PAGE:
How might we move or collective thinking and action beyond single-issue social action?
Does it make sense to build our urban worlds and future societies by winning one political issue at a time?
Can we design civic business models for our cities and society?
All social services, determinants of health, and economics are complex and interrelated. So why do we expect any political body or activist group to get it right? Only meaningfully diverse, multi-stakeholder groups can envision the variety of interests and outcomes in complex social systems. In February's Design with Dialogue Peter Jones workshops tools for co-creating civic design proposals.
A significant design challenge of our time is anticipating the relationships of multiple environmental and social problems as a complex system of nonlinear relationships. However, we cannot think about, model or discuss the relationships well, especially in the heat of discussion with deliberative groups and decision making processes. We need not only better engagement and dialogue processes for citizen deliberative problem solving, we require relevant tools.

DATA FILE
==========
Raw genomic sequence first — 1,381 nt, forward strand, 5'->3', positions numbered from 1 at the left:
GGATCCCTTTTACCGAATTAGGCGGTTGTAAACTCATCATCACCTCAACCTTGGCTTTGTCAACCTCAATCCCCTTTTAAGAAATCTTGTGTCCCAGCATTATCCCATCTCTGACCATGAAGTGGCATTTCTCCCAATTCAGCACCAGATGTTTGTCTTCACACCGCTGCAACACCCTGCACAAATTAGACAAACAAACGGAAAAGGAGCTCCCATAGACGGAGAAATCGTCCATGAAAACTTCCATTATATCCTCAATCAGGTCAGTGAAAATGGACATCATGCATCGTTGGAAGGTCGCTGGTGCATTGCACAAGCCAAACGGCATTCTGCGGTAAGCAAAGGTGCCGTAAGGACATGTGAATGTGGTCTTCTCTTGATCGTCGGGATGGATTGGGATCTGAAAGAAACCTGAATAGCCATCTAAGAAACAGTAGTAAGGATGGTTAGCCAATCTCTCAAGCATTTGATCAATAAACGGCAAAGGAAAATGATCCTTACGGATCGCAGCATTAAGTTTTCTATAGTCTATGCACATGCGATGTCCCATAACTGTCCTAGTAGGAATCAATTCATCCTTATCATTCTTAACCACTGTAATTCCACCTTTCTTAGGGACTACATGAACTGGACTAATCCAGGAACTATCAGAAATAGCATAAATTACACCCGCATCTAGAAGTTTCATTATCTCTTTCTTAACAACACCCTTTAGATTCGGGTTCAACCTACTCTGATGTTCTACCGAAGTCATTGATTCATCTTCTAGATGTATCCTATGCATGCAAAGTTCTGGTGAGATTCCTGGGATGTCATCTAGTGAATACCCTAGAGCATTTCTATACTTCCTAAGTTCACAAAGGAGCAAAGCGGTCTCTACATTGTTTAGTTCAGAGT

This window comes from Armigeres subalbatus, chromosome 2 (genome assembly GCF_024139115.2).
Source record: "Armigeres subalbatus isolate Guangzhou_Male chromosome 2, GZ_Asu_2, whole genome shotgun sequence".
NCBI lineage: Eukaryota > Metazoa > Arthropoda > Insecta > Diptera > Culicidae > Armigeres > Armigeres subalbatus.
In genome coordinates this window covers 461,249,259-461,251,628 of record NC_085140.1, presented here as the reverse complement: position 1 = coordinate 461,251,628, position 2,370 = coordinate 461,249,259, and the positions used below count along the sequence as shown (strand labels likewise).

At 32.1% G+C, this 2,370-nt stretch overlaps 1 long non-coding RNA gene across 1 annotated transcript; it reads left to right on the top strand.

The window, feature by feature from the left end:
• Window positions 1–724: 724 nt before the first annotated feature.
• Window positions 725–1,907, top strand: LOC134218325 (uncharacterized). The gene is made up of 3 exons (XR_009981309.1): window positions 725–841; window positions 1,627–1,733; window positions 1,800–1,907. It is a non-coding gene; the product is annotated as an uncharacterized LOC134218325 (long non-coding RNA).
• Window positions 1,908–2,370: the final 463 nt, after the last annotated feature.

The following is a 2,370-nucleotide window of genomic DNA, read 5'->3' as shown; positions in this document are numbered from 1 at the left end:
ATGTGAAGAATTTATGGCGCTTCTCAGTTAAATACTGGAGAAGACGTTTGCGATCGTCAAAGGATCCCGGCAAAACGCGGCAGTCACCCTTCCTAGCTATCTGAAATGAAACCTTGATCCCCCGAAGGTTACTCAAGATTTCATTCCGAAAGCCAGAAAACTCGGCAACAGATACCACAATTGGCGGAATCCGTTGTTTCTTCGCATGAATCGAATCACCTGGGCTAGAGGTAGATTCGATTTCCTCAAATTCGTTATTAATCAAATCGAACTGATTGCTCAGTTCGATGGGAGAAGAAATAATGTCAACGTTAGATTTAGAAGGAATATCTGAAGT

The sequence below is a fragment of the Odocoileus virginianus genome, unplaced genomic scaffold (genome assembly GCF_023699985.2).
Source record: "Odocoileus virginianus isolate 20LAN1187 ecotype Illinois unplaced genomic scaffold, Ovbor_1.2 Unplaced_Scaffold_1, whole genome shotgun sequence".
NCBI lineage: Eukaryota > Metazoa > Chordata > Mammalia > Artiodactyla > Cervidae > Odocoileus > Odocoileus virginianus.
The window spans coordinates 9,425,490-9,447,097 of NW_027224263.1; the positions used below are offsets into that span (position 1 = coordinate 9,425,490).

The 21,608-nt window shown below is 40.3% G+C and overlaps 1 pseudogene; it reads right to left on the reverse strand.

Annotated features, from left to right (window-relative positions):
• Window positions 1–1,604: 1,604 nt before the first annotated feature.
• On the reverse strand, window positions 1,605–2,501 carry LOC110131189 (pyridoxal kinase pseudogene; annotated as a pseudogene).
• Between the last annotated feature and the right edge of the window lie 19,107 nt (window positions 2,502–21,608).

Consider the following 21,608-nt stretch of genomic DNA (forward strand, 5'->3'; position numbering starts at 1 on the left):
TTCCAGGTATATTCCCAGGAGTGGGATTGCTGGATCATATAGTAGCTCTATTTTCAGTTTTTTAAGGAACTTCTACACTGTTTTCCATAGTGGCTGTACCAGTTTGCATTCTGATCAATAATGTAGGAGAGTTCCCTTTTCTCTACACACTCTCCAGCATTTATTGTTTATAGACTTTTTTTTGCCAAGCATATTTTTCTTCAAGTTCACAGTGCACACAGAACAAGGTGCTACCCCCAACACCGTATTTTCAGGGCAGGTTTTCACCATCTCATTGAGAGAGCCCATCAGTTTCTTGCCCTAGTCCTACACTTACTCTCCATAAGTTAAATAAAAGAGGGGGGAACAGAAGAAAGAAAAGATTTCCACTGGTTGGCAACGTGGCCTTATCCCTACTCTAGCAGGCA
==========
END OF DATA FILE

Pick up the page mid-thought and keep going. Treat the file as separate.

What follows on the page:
With the OCADU Strongly Sustainable Business Model Group and with Strategic Foresight & Innovation students we designed a relevant framework from the common language of business model tools, adapted for civic decision models for flourishing cities and settlements.
The Flourishing Cities framework adapts a design tool for strongly sustainable business models as a visual organizer for engaging stakeholders in co-creating normative operational guidance for civic groups, community planners, and local governments. Flourishing can be understood as “to live within an optimal range of human functioning, one that connotes goodness, generativity, growth, and resilience,” or as John Ehrenfeld states it:
“Flourishing is the possibility that human and other life will flourish on this planet forever.”
This visual model enables a participatory mapping of propositions, values, and preferences that might yield significantly better group decisions for sociocultural and ecological development and governance in any planning engagement.